Our Wildlife Reserves
Exmoor is well known for being a hunting and shooting hot spot, however amongst this, there is a haven for wildlife. The League owns several wildlife reserves in and around Exmoor and the Quantock Hills, as well as owning 2,000 acres of hunting and shooting rights in this area to prevent cruel sports from taking place.
Of the League’s wildlife reserves, Baronsdown is the jewel in the crown.
The wildlife at Baronsdown reserve
Baronsdown is one of the few places where you are almost guaranteed to see Britain’s largest land mammal, wild Red Deer. Badgers and foxes breed there, and otters pass through as they make their way along the River Exe. You may see rabbits and squirrels, and if you are really lucky you might see stoats, weasels or maybe a polecat.
Hazel Dormice are present and are doing rather well, despite a general decline in numbers. Fallow Deer and Roe Deer sometimes call in and even wild boar have made an appearance. You could see buzzards wheeling overhead, or a Peregrine or Sparrowhawk flitting by too.
In summer, Pied Flycatchers, Redstarts, Wood Warblers, Spotted Flycatchers and a host of other birds nest on the reserve. On a sunny day, a bountiful bonanza of British butterflies is likely to be on the wing, supplemented by migrants from mainland Europe. Careful management of the land on all the League’s wildlife reserves, including minimal use of chemicals, means that a wide range of animals and plants flourish. We’re proud to be practising good wildlife conservation across all of our reserves.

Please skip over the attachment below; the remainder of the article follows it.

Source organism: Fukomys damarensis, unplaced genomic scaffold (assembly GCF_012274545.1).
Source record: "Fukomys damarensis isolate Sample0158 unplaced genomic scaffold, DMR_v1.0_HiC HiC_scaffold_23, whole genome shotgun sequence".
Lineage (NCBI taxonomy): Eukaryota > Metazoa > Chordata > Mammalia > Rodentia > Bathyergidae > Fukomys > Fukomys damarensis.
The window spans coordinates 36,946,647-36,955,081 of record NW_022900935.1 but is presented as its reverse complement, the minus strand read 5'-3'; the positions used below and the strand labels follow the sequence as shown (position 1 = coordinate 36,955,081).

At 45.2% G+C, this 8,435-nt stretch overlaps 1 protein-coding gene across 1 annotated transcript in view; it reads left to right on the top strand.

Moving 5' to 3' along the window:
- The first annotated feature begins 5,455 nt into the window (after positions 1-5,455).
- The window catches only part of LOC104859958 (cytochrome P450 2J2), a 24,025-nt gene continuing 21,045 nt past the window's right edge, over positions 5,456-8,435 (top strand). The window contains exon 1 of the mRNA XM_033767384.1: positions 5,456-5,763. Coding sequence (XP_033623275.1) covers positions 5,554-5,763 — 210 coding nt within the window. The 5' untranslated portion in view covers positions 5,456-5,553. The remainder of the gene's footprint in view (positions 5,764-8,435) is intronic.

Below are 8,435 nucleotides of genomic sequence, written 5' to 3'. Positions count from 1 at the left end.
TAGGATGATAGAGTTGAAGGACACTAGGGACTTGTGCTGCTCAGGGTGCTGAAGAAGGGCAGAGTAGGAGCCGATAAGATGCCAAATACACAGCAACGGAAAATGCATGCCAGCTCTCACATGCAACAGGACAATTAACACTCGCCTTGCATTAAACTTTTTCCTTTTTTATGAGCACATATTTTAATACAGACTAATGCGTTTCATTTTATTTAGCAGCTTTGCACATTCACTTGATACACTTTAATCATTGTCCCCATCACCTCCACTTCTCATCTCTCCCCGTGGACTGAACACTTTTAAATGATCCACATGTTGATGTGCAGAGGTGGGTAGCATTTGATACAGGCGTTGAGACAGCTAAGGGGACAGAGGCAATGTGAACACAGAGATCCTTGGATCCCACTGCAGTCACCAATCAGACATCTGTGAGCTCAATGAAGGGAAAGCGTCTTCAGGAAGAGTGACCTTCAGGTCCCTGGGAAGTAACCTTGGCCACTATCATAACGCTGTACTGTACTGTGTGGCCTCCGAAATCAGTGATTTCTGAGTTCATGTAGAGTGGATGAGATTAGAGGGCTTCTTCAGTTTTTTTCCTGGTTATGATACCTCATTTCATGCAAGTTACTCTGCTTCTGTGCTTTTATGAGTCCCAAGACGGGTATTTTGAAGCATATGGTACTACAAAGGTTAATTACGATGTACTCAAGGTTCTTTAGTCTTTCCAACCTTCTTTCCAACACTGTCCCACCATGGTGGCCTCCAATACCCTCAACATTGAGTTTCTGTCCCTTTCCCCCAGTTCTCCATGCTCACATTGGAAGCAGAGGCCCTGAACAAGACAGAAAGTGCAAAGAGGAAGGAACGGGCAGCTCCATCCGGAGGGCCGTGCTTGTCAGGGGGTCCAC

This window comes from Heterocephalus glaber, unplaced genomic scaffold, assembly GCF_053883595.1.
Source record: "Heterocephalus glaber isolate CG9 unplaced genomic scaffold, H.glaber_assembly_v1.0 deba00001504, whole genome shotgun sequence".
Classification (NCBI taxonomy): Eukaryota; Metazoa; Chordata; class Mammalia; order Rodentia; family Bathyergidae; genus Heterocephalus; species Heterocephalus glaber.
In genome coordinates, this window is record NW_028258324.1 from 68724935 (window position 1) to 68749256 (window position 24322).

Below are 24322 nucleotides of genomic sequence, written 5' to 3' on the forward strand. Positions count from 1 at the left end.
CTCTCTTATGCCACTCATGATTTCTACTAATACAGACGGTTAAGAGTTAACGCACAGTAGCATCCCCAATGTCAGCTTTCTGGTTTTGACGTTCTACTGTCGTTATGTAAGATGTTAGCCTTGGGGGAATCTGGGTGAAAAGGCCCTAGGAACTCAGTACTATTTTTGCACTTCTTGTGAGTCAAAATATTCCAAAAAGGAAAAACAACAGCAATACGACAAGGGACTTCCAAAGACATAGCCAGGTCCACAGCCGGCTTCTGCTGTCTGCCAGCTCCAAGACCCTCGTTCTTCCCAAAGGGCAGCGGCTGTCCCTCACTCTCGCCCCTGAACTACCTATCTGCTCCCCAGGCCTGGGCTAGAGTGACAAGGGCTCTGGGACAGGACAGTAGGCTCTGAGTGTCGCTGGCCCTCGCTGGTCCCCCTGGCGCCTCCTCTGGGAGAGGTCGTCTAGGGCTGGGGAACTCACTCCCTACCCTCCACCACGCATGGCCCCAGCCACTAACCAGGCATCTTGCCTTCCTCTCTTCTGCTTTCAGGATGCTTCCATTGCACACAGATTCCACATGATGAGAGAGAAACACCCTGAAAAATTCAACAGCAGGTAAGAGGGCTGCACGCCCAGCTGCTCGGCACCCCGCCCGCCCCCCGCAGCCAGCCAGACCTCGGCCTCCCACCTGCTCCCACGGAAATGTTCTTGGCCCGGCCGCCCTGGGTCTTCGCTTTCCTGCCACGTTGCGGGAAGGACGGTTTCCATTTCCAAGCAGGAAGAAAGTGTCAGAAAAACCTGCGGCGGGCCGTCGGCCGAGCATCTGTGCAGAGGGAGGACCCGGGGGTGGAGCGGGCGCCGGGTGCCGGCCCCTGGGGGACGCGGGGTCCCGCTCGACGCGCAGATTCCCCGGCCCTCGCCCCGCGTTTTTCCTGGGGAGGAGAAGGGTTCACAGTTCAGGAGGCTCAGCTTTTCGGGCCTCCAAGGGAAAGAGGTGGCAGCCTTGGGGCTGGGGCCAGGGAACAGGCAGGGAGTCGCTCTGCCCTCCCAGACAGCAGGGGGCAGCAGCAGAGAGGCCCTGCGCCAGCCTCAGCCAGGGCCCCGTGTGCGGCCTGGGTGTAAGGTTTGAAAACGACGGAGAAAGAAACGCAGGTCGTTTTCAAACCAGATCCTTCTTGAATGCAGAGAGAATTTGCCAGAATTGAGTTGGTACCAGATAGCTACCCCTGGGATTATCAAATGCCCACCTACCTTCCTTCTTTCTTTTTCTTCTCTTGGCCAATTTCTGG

Reserves under attack
Whilst the League’s wildlife reserves are popular with the local wildlife, the same can’t be said of the local hunters and shooters. Throughout the hunting season, we must remain vigilant against incursions by the local hunts, mostly in the cold winter months. Perhaps it is mere coincidence that ‘Private Property’ and ‘Keep Out’ signs that once adorned the reserves’ perimeters have been peppered with holes from a shotgun blast or two.
A message? It’s one we take to heart. A couple of these signs are kept in our office, along with the remnants of a sign that fell victim to an arson attack, as a reminder of the importance of our work and the necessity of these protected lands.
Become a Member and visit Baronsdown Reserve
The League’s wildlife reserves are not open to the general public so wildlife can live largely undisturbed. However, League Members can visit Baronsdown on one of the specially arranged weekends scheduled throughout the year.Become a Member
Visits from schools, colleges or other groups can also be arranged by contacting the League on 01483 524 250 or email@example.com.